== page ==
Posted by: livesimply2livewell | September 4, 2009

Cortona: Memories of the First Time

This continues my posting on Italy (below several posts), drawn from an earlier blog.

Because the plane was so empty on October 11, 2001, I got a full 5 hours of sleep on the flight across from Atlanta to Paris.  Best sleep I ever had on a long flight. 

We arrived, however, at Charles de Gaulle too late to make the early connection to Florence as planned. 

 I summoned up enough high school French to exchange niceties with the Air France representative and claim my free breakfast voucher while I waited for the next flight in a couple of hours.  I had rented a European-band cell phone before leaving the US, so I settled down over a croissant and coffee to call Emily, my daughter whom I was coming to visit. 

 She was on edge about my flight.  She’d have been on edge anyway (more on mothers and daughters sometime, perhaps), but 9-11 had rocked her world severely, and I had promised that I would call as soon as I could after setting foot on European soil (or, in this case, European airport floors).  She was in class, but another student promised to give her the message for me. 

 To the gate, and out onto the tarmac to the small regional jet that would take me from Paris to Florence.   It was another uneventful flight, except that occasionally the copilot, and then the pilot, would emerge from their stations to stroll down the aisle among the passengers.  This, I thought, was something we wouldn’t be seeing anymore in the U.S.  We were served a light breakfast over the Alps – how stunningly lovely!  And then, Florence.

Amerigo Vespucci Airport is small.  Really small.  Five or six gates.  One baggage carousel.  Tiny.  I actually like it very much.  Getting in and out is so much faster (assuming your luggage comes through with you–more on that another time) than in Rome, or Paris, or Atlanta, or Newark….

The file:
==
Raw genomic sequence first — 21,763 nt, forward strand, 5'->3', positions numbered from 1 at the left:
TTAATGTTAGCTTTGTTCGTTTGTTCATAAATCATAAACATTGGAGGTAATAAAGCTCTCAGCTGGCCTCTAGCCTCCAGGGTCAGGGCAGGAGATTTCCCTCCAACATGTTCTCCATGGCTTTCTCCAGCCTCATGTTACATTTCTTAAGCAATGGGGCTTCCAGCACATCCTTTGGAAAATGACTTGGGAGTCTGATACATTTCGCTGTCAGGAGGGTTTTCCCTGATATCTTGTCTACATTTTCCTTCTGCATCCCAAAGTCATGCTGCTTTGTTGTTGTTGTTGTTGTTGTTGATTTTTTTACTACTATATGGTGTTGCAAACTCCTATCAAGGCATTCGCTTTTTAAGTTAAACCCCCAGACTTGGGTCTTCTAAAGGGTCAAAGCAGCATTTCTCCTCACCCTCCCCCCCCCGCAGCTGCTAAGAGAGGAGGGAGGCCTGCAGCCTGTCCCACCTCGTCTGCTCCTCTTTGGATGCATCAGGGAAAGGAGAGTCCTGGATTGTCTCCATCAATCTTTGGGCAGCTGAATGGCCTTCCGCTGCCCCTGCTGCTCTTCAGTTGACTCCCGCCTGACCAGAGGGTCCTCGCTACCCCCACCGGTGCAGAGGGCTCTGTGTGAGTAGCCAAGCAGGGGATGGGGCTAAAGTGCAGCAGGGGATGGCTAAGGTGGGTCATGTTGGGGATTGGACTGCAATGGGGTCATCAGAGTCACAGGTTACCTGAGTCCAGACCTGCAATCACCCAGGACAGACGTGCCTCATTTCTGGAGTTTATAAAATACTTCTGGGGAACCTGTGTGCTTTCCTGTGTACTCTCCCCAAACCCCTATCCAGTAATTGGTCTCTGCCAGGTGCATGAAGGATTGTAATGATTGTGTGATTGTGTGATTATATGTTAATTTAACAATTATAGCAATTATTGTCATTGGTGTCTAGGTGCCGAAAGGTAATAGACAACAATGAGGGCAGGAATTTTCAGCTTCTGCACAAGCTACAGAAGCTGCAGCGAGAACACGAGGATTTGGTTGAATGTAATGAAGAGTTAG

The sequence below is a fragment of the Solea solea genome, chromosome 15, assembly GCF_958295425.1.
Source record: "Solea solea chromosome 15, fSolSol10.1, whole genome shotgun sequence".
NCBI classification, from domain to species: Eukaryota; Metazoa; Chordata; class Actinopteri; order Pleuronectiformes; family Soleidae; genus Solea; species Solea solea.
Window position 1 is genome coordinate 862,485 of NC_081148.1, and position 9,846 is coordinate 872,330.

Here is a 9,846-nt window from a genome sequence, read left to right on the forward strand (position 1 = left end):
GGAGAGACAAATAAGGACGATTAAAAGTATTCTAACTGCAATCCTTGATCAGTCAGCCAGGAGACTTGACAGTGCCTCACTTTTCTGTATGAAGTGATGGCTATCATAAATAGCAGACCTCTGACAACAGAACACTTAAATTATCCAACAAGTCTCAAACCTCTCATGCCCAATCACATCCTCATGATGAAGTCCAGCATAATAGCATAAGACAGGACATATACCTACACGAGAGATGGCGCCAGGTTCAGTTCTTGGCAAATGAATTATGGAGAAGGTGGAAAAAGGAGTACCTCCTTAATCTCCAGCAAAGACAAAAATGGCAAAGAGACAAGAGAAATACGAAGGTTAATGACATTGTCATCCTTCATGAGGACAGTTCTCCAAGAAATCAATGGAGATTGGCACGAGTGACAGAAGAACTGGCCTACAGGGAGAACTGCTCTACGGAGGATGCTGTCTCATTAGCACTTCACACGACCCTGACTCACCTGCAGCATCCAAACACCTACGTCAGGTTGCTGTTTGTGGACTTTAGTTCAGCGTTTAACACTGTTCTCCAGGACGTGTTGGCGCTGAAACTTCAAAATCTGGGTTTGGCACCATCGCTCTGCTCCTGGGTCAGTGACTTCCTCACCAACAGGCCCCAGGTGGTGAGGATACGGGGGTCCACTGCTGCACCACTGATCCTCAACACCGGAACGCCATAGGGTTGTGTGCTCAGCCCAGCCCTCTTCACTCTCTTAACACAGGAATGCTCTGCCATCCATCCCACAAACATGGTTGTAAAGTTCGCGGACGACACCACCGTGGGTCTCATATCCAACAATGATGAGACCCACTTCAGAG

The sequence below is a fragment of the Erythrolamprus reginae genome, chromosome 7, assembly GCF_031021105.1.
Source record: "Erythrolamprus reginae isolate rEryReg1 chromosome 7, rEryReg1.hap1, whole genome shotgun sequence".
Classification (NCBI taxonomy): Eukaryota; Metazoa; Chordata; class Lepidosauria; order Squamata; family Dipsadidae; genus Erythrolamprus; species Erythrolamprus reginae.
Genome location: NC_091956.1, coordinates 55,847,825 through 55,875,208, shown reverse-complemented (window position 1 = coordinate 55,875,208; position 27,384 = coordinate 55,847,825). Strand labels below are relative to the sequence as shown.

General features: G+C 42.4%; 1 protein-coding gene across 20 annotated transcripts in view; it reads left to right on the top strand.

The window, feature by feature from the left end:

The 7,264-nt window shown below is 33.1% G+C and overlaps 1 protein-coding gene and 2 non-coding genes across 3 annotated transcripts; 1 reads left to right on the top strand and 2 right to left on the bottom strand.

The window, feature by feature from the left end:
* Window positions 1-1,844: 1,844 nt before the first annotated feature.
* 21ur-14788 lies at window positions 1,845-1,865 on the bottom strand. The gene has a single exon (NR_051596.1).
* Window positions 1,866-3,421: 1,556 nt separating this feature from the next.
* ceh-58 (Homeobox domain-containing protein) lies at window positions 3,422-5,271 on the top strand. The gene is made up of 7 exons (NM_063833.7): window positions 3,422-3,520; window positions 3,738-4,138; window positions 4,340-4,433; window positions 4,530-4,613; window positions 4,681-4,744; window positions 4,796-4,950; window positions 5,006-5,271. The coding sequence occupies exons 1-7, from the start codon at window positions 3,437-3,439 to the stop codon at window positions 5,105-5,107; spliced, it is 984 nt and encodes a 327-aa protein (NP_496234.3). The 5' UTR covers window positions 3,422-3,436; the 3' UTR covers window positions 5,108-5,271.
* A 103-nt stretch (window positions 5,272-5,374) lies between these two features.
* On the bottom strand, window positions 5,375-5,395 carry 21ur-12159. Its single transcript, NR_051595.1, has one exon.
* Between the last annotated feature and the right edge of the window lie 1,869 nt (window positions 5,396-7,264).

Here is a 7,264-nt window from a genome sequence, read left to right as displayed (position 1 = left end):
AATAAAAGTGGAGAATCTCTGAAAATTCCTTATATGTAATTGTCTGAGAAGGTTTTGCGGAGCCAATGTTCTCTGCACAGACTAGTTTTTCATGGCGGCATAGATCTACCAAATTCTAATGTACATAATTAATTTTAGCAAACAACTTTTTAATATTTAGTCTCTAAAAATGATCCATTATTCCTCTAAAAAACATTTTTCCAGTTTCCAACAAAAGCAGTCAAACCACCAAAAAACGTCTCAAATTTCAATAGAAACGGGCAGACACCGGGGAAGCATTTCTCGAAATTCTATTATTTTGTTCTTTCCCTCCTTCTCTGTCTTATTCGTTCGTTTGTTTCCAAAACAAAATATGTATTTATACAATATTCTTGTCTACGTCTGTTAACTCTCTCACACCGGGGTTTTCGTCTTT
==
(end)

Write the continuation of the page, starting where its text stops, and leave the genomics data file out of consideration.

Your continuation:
[Author’s note:  The above was written in 2003 originally.  There has been an expansion of the Florence airport in recent years, although it remains smallish.]

It’s about 3 km from the historic center of the city, too, as the crow flies – such a view of the Duomo on the approach to the runway!   I claimed my luggage, showed my passport to a disinterested member of the financial police (who also double as customs and immigration at this airport), and emerged into the airport proper, which consists of a small area with several rental car desks and a couple of toilettes. 

The "Duomo" seen not from the Florence airport but from the Piazza Michelangelo, a little bit closer and differently angled.  But still spectacular.

The "Duomo" seen not from the Florence airport but from the Piazza Michelangelo, a little bit closer and differently angled. But still spectacular.

 I filled out the paperwork for my Fiat Punto, found it in the parking, lot, turned the key, and tried to put it into reverse.  It would not shift.  The owner’s manual was in Italian, which at that point I could read only in bits.  The trip was starting to wear on me, and I was feeling fatigue around the edges that made it hard to reason out why I could put Nissans and Toyotas into reverse, but not Fiats.  Back to the rental desk I walked.  The agent spoke beautiful English, and quickly explained (I had the feeling he’d done this before) about the the small ring that had to be pulled upward on the gear stick while shifting into reverse.  I found it, and backed out.

 I had not driven a standard transmission car since 1993, when I traded in my ’83 Nissan, then driven into the ground.  Eight years.  But it came back to me instantly.  I hit the highway, and soon was on the Autostrada pointed in the direction of Cortona, where Emily was spending her junior semester abroad studying art at the University of Georgia at Cortona program.